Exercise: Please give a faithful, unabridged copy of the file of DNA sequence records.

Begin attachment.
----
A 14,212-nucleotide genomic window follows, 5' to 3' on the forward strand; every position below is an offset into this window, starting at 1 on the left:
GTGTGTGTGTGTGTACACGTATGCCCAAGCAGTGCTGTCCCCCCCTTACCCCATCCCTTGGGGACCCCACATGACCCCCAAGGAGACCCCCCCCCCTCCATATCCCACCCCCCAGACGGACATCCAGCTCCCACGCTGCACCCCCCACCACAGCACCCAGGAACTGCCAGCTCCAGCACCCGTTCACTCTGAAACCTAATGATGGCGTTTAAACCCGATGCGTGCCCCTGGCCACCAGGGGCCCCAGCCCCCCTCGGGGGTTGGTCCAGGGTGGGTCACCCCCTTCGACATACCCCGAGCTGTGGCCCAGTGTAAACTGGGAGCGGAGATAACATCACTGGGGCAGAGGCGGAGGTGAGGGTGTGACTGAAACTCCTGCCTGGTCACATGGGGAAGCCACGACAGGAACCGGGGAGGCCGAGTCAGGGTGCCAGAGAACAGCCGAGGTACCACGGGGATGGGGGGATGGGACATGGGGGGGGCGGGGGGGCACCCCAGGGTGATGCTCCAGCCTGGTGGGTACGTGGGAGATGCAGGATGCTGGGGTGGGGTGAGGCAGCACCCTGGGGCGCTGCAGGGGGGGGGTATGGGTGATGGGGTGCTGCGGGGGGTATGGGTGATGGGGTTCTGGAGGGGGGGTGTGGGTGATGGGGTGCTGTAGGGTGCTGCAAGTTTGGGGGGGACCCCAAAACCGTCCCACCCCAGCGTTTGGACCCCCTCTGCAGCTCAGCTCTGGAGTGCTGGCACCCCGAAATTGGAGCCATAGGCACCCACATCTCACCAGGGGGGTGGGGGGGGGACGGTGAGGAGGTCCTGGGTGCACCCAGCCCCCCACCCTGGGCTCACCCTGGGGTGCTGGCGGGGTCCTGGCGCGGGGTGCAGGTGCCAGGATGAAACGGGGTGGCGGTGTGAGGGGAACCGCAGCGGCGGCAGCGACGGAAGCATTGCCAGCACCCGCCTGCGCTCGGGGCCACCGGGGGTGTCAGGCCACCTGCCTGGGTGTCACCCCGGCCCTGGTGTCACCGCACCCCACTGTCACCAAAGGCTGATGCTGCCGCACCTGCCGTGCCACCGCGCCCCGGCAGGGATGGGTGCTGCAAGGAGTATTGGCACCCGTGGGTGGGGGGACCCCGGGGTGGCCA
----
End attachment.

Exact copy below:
A 14,212-nucleotide genomic window follows, 5' to 3' on the forward strand; every position below is an offset into this window, starting at 1 on the left:
GTGTGTGTGTGTGTACACGTATGCCCAAGCAGTGCTGTCCCCCCCTTACCCCATCCCTTGGGGACCCCACATGACCCCCAAGGAGACCCCCCCCCCTCCATATCCCACCCCCCAGACGGACATCCAGCTCCCACGCTGCACCCCCCACCACAGCACCCAGGAACTGCCAGCTCCAGCACCCGTTCACTCTGAAACCTAATGATGGCGTTTAAACCCGATGCGTGCCCCTGGCCACCAGGGGCCCCAGCCCCCCTCGGGGGTTGGTCCAGGGTGGGTCACCCCCTTCGACATACCCCGAGCTGTGGCCCAGTGTAAACTGGGAGCGGAGATAACATCACTGGGGCAGAGGCGGAGGTGAGGGTGTGACTGAAACTCCTGCCTGGTCACATGGGGAAGCCACGACAGGAACCGGGGAGGCCGAGTCAGGGTGCCAGAGAACAGCCGAGGTACCACGGGGATGGGGGGATGGGACATGGGGGGGGCGGGGGGGCACCCCAGGGTGATGCTCCAGCCTGGTGGGTACGTGGGAGATGCAGGATGCTGGGGTGGGGTGAGGCAGCACCCTGGGGCGCTGCAGGGGGGGGGTATGGGTGATGGGGTGCTGCGGGGGGTATGGGTGATGGGGTTCTGGAGGGGGGGTGTGGGTGATGGGGTGCTGTAGGGTGCTGCAAGTTTGGGGGGGACCCCAAAACCGTCCCACCCCAGCGTTTGGACCCCCTCTGCAGCTCAGCTCTGGAGTGCTGGCACCCCGAAATTGGAGCCATAGGCACCCACATCTCACCAGGGGGGTGGGGGGGGGACGGTGAGGAGGTCCTGGGTGCACCCAGCCCCCCACCCTGGGCTCACCCTGGGGTGCTGGCGGGGTCCTGGCGCGGGGTGCAGGTGCCAGGATGAAACGGGGTGGCGGTGTGAGGGGAACCGCAGCGGCGGCAGCGACGGAAGCATTGCCAGCACCCGCCTGCGCTCGGGGCCACCGGGGGTGTCAGGCCACCTGCCTGGGTGTCACCCCGGCCCTGGTGTCACCGCACCCCACTGTCACCAAAGGCTGATGCTGCCGCACCTGCCGTGCCACCGCGCCCCGGCAGGGATGGGTGCTGCAAGGAGTATTGGCACCCGTGGGTGGGGGGACCCCGGGGTGGCCA